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Let all states have say in Obama-Clinton race

Democrats need to make up their mind. Do they want every vote to count or not?

If they really do believe no vote should be left behind, then they should stop urging Hillary Clinton to quit the race. Not only does she have every right to fight on against the odds, but voters in the 10 remaining contests, including Pennsylvania, North Carolina and Indiana, are entitled to a say in this nomination battle.

Barack Obama's confidence appears to be giving way to smugness lately. He said last week Clinton can stay in the race as long as she wants to. As far as he and his supporters are concerned, the Fat Lady sang for Clinton weeks ago and it's all over but the crying.

Well, maybe it is, and maybe it isn't. But shouldn't we at least wait for the voters still to be heard from to cast their ballots before placing the crown on Obama's head? Surely, the Obama campaign would not suggest that their votes don't matter.

It was not that long ago that some pols and pundits were predicting that a Democratic nominee would emerge from the Feb. 5 Super Tuesday voting in two dozen states. It didn't work out that way, but if it had, Democratic voters in the 19 states yet to vote would have effectively been disenfranchised, not that party leaders or the candidates would have cared.

We should disabuse ourselves of the notion that popular will nominates and elects presidents. The fact is, winning the popular vote does not guarantee a candidate the nomination or the keys to the White House. The primary system is designed to favor establishment candidates with star power and huge campaign war chests and to produce a front-runner after a handful of early contests, with Iowa and New Hampshire exerting a disproportionate influence in the winnowing process.

In the Democratic primaries and caucuses, delegates count more than the popular vote. For example, Clinton won the Texas primary, but Obama came out ahead in delegates. And in the general election, it is the Electoral College votes — not the popular vote — that elects a president.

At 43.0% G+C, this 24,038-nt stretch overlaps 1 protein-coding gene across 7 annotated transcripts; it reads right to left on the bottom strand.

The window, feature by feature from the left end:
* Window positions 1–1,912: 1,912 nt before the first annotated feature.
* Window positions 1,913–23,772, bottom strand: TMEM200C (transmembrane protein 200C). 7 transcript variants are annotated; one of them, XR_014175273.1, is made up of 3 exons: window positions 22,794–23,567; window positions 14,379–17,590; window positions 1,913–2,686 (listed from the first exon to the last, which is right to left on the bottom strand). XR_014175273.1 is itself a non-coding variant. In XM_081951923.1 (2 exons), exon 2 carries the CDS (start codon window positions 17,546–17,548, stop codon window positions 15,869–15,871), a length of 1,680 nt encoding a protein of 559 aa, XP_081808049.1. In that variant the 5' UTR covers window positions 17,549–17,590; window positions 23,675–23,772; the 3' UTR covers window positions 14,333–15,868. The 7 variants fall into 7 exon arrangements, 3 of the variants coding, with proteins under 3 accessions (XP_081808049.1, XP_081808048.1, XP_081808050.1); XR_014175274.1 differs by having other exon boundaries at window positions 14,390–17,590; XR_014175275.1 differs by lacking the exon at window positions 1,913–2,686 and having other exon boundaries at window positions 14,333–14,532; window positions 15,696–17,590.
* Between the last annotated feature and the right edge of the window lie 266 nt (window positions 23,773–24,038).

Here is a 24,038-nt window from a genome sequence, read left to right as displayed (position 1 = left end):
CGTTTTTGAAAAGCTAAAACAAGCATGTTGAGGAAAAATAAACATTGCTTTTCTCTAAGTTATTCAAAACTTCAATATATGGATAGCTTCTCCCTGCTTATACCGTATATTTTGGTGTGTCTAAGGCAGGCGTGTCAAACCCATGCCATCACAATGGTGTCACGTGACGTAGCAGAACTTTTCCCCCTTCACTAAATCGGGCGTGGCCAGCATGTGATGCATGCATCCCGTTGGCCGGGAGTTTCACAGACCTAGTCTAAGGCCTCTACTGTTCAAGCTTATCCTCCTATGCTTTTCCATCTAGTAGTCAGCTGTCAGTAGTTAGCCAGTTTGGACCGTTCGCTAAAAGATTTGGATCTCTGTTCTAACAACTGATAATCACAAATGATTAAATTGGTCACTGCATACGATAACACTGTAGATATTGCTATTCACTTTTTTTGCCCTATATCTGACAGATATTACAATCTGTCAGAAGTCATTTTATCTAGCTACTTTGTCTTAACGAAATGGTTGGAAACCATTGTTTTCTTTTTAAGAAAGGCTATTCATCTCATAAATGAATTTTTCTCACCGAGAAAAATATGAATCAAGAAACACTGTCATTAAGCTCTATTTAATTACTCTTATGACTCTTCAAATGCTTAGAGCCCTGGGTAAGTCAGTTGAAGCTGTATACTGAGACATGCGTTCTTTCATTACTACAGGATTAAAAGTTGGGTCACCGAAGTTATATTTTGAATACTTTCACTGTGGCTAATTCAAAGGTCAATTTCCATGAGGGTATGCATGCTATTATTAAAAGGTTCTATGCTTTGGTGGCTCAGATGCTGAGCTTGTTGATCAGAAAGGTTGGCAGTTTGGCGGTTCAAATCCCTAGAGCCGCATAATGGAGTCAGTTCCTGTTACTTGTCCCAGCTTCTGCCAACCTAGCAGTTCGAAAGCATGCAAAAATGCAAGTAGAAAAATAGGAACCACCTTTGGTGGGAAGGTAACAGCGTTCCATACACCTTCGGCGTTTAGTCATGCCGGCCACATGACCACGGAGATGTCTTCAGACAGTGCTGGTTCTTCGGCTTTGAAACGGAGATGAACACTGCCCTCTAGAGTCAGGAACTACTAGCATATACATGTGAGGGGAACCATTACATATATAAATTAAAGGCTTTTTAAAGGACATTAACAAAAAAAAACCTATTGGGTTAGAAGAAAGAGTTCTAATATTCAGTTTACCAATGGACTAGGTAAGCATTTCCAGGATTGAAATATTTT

Bill Clinton gave Democrats some good advice the other day. "We are going to win this (November) election if we just chill out and let everybody have their say,'' he said.

Some nervous party leaders and Obama supporters may think this primary campaign has gone on too long, but ordinary voters want this historic contest to continue until the last vote is counted in early June. So far, 26-million voters have cast ballots in this primary campaign, and have done so with enthusiasm. Voter registration is soaring and young people, for a change, have taken a keen interest in presidential politics.

It's true that an extended struggle could leave the party bitterly divided going into the fall campaign against Republican John McCain. However, it is not the length of the campaign that risks damaging the party but the candidates' sharp personal attacks on each other. If the candidates were engaged in a serious debate on important issues instead of sniping at each other, it would be hard for anyone to argue that the campaign has gone on too long. The longer the campaign, the more time to test and vet the candidates.

Super Tuesday voters did not know about Obama's relationship with the Rev. Jeremiah "God damn America'' Wright, or that Clinton's story about landing in Bosnia under sniper fire when she was first lady was a lie, as was her explanation that she "misspoke.'' These kind of revelations can sway voters. Who knows what may yet pop up.

Meanwhile, Clinton vows to take her long-shot campaign all the way to the August convention if necessary. She may not be able to overcome Obama's advantage in pledged delegates, but she knows Obama will end up short of the magic number and will have to rely on superdelegates to put him over the top. Clinton's last-ditch strategy is to create enough doubt about Obama's electability to sway enough superdelegates her way. Maybe the Clinton gang thinks Obama will do something stupid, like announce that he intends to choose the Rev. Wright as his running mate.

The Clinton script for an upset goes like this: Suppose she has a streak of victories in the remaining contests and passes Obama in total popular vote. And suppose that Obama has a major stumble, or tanks with white voters who can't understand why he would embrace as his "spiritual adviser'' a fiery pastor known for his outrageous and bigoted ravings. Under this scenario, the momentum would shift to Clinton, a political turn that superdelegates would have to consider before taking sides.

Remember, Democrats created this nominating process some are now cursing. Maybe things would have worked out differently if party leaders had not eliminated the winner-take-all delegate rule to placate Jesse Jackson back in the '80s. As it turns out, the real beneficiary of the new rule, which gives candidates a proportional share of a state's delegates based on the popular vote, is Barack Obama. Who knows, if the party had stayed with the old rule, Hillary Clinton might be working on her acceptance speech by now, instead of praying for a miracle.

Let all states have say in Obama-Clinton race 04/05/08 [Last modified: Tuesday, April 8, 2008 2:09pm]
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